Burkina Faso coup: Africanews journalist Ronald Kato shares insight on the situation

3 months ago 359

Tokunbo Salako: Burkina Faso is under new military rule today after rebel soldiers ousted the democratically elected president Roch Christian Kabore.

The move was met with widespread celebrations across the capital, but the EU has called for the immediate release of the president. Ronald Kato, my colleague from our sister service Africanews, has been following the story around. Good to see you Ronald. What do we know about the fate of the president right now?

Ronald Kato: Well, what we know since Monday is that President Roch Christian Kabore is under military custody. He was taken from his residence late Sunday, and he's in the hands of the military. In the evening Monday, the state broadcaster published a letter of resignation attributed to him, in which he said he was leaving power in the interest of the country.

His Twitter account also stopped posting 19 hours ago, so that suggests he's under detention of sorts. There are new rules, as you say, in Burkina Faso, they call themselves the the popular movement to restore and Safeguard, and they are headed by a lieutenant colonel named Paul-Henri Sandaogo Damiba.

Tokunbo Salako: The events transpired so quickly this transfer of power, if you like. Can we say that this uprising was therefore popular?

Ronald Kato: Well, on Monday evening, there were several dozen people in the streets chanting, you know, for the military. There are rallies planned today, Tuesday, so that suggests that the coup leaders are getting a relatively good reception. But you could also argue talks that the army is, you know, making political capital or trying to make political capital out of the popular anger and discontent that's existed in the country since 2015 over insecurity. So popular on unpopular. I think the army for now is, you know, saying the words that the civilians in Burkina Faso want to hear.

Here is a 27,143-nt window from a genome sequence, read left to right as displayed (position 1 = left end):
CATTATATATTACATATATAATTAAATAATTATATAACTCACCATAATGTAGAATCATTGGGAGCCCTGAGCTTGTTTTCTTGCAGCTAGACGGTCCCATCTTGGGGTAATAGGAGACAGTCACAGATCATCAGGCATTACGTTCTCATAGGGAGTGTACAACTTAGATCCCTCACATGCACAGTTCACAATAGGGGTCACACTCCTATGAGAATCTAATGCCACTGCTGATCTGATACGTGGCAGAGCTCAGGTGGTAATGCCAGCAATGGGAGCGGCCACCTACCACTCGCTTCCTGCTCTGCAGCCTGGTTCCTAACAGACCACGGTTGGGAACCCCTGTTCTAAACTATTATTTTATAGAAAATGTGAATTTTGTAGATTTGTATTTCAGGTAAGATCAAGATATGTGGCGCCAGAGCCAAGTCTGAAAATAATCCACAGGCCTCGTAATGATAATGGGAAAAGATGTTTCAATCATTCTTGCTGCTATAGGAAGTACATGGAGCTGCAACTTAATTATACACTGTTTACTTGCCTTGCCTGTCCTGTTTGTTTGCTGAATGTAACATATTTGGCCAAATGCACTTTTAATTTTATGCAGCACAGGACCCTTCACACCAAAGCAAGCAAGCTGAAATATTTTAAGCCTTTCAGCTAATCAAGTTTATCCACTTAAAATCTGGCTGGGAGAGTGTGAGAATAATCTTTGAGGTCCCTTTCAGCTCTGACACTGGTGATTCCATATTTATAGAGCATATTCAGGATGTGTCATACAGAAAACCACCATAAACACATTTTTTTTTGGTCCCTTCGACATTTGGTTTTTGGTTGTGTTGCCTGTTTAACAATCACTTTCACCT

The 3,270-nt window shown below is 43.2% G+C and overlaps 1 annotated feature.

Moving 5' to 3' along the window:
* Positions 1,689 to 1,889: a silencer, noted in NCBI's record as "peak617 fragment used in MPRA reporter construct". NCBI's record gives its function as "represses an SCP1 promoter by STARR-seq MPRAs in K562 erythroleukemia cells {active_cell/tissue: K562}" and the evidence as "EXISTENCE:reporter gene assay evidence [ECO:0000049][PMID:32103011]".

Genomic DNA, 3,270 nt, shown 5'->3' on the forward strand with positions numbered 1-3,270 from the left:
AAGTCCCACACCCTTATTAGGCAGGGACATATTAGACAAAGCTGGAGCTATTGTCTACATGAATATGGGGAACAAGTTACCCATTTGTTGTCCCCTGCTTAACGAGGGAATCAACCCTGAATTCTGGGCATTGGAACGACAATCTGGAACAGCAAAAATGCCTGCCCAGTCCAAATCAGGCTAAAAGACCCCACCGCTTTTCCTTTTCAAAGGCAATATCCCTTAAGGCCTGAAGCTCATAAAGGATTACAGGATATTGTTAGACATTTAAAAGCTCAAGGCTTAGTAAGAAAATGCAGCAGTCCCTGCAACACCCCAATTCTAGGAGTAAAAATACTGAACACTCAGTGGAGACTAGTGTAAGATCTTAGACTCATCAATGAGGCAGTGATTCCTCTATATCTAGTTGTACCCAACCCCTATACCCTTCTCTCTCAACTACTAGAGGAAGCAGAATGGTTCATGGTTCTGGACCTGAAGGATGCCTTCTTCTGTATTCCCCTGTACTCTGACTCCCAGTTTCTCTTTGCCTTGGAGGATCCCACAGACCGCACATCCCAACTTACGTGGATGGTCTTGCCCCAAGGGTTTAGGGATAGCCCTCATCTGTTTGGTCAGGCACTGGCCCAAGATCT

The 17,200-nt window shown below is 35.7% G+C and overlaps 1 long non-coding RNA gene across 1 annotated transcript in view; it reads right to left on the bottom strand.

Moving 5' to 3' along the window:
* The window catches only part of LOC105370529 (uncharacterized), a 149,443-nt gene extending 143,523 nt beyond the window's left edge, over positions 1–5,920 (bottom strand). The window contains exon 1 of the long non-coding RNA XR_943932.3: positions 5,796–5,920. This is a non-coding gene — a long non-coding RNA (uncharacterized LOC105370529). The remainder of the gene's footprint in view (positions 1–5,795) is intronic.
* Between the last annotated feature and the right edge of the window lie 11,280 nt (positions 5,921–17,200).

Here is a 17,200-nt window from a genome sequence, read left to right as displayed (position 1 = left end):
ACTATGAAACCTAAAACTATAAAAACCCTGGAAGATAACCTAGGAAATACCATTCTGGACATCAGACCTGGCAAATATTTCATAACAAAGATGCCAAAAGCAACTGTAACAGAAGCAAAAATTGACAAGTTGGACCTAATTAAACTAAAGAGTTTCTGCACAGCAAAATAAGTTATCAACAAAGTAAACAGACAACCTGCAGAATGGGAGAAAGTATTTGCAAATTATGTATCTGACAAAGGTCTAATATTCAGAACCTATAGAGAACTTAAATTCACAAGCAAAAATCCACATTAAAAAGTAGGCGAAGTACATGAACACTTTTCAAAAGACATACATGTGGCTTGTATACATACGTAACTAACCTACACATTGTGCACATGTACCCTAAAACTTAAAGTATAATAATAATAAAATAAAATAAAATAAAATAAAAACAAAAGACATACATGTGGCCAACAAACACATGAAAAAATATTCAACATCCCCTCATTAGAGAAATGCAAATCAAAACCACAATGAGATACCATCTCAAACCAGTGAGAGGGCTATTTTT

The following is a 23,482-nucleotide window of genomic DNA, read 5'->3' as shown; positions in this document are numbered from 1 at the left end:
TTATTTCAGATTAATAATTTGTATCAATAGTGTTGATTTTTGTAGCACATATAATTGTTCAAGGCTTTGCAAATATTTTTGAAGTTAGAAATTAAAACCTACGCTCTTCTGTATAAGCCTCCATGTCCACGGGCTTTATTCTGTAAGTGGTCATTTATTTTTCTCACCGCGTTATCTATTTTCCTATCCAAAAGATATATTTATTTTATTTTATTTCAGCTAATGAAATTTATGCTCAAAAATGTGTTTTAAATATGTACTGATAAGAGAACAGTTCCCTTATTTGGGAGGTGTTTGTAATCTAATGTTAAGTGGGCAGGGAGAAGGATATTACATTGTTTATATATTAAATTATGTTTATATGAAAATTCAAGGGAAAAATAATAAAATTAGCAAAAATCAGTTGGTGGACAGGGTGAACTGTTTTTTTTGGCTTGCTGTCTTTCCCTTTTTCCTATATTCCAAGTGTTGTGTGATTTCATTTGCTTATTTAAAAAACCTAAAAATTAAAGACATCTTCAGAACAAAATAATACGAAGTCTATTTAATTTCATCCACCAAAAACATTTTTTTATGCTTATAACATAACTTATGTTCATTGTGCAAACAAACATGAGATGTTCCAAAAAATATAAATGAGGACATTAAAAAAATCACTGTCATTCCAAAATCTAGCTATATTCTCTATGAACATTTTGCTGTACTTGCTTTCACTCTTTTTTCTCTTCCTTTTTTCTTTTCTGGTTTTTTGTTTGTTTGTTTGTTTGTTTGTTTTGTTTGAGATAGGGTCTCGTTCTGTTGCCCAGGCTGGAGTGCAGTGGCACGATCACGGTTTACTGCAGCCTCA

Tokunbo Salako: OK, so how then closely then to the events of the last few days, you know, compared to events of other coups in the region of recent times?

Ronald Kato: I think one example that comes to two to mind is is its neighbouring Mali. The reasons that were given by the coup leaders, then, to justify the overthrow of president the late now Ibrahim Boubacar Keita in August of 2020 was that he had failed in the fight against a militant insurgency in the north and east of the country.

The coup leaders in Burkina Faso give the same reasons when the when they began their revolt on Sunday, they said that they needed more men, they needed more resources and they demanded the sacking of top defence chiefs. These are really the same reasons that the junta in neighbouring Mali gave, so it's safe to argue that the similarities between the violent transfer of power in Mali and Burkina Faso is all connected to the capacities of the governments that have since been overthrown in confronting the militant insurgency in both countries.

Tokunbo Salako: Ok Ronald Kato, there with the latest on that uprising in Burkina Faso. Thanks for joining me.

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